- Loud – We found the bigger resistance pads to create a bit more friction with your rear wheel than some other bike stands – so this one can be a little too noisy sometimes the higher up in resistance you go. As with all other options, rough tyres seem to be the worst for this. Try sticking to narrower or smaller tyres where possible.
- Not durable – At its low price, this stationary bike stand is great for starters who don’t expect to be using it as often as pros. But if you expect to have your own spin class multiple times per week, or your bike is a little bit heavier, you might find the constant pressure causes the base skewer to bend slightly. If you’re hoping to make a long-term investment, this might not be the one for you.
3. Alpcour Bike Trainer Stand
The Alpcour is a stationary bike stand for pros. It has a slightly higher price mark than some of the other bike stands, but still easily transportable thanks to the lightweight foldable frame and sturdy travel bag. The Alpcour is compatible with most 26-29″ wheels and 700c road bikes.
- Quiet – The Alpcour is a particularly smooth stationary ride, and the magnetic flywheel mechanism has been designed with noise reduction in mind. Unless you are using particularly rough or wide tyres, we found the Alpcour to be practically silent!
- Lightweight Frame – When we first felt how light the box was, we were afraid some parts would be missing – we’ve never seen a design this sleek and compact. A big plus for the Alpcour stationary bike stand is its portability – it even comes with a sturdy travel back so you can take this foldable stand anywhere.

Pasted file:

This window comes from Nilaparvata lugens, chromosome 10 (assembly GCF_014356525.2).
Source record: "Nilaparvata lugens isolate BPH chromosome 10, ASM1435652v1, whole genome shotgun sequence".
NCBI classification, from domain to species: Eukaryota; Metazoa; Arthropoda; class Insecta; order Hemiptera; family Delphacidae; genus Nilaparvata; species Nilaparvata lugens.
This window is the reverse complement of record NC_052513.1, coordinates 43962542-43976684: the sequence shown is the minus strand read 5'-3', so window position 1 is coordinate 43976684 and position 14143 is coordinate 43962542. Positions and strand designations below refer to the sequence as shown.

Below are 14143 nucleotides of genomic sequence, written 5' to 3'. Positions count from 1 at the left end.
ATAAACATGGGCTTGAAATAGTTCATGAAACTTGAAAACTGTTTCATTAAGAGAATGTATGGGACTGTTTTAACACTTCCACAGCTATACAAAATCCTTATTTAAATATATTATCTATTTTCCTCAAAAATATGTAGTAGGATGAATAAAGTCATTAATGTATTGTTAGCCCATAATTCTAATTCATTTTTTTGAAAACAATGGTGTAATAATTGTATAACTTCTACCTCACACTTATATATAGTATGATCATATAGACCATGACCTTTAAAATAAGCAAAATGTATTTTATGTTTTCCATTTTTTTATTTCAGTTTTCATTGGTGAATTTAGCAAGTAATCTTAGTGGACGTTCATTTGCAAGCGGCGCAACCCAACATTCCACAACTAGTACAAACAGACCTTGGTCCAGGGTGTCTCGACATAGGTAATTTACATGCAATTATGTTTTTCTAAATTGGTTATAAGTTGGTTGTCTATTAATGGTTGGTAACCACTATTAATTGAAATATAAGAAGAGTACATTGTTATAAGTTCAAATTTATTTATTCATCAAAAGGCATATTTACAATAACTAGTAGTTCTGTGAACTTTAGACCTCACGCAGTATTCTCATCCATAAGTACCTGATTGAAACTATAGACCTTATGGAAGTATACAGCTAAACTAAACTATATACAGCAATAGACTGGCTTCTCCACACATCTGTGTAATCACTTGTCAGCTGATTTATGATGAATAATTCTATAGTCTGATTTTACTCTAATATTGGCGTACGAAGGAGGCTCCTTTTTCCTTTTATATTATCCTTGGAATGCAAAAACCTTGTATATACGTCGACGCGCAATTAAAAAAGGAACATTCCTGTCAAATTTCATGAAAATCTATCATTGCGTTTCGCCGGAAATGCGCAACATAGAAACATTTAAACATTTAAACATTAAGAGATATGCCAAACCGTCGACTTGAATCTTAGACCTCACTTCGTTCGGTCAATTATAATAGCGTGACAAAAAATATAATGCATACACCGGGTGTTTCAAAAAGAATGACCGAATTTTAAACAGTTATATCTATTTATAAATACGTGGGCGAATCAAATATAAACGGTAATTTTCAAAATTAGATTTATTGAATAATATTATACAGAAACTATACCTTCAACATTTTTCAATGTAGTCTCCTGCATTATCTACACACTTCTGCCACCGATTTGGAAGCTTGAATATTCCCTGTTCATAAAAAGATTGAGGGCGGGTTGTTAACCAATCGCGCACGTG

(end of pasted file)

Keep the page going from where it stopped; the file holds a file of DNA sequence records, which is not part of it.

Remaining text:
- Not adjustable – The Alpcour stationary bike stand is not adjustable for different sizes of axle, so check directly with the manufacturer to be sure that your bike will fit on the frame before making your purchase.
- Sturdiness – The lightweight foldable frame is excellent for convenience, but if you’re pushing to the highest of the 6 resistance settings it doesn’t provide as much stability as some other, heavier frames.
4. BestMassage Bike Trainer
BestMassage is a terrific stationary bike stand for beginners – it has a quiet, compact flywheel design with adjustable height and is suitable for indoor and outdoor use thanks to the plastic stands on the base.
- Affordable – If you have never owned a stationary bike stand, and you’re not sure if it will be worth the investment, this base is a great place to start. The price tag is very reasonable compared to other stands of the same quality.
- Quality assured for up to 300 lbs – The plastic anti slip feet on the base provide stability on most surfaces, so this bike stand is suitable for indoor and outdoor use, and the screw rods are an extra secure way of fixing your bike to the stand.
- Five resistance levels – Maybe we were just too used to the six resistance settings offers by other stationary bike stands, but the five offered by Best Massage felt like we couldn’t quite get the variety of workout some other stands will provide. This is only an issue if you want to vary your riding intensity quite drastically, or if your bike stand will be used by a beginner as well as a pro.
- No quick release skewer – Loading and unloading your bike takes a little longer than with most designs because it is attached to the frame via a screw rod instead of a skewer, like most designs. If you are not too bothered by this, or don’t plan on loading and unloading regularly, this shouldn’t be much of a problem.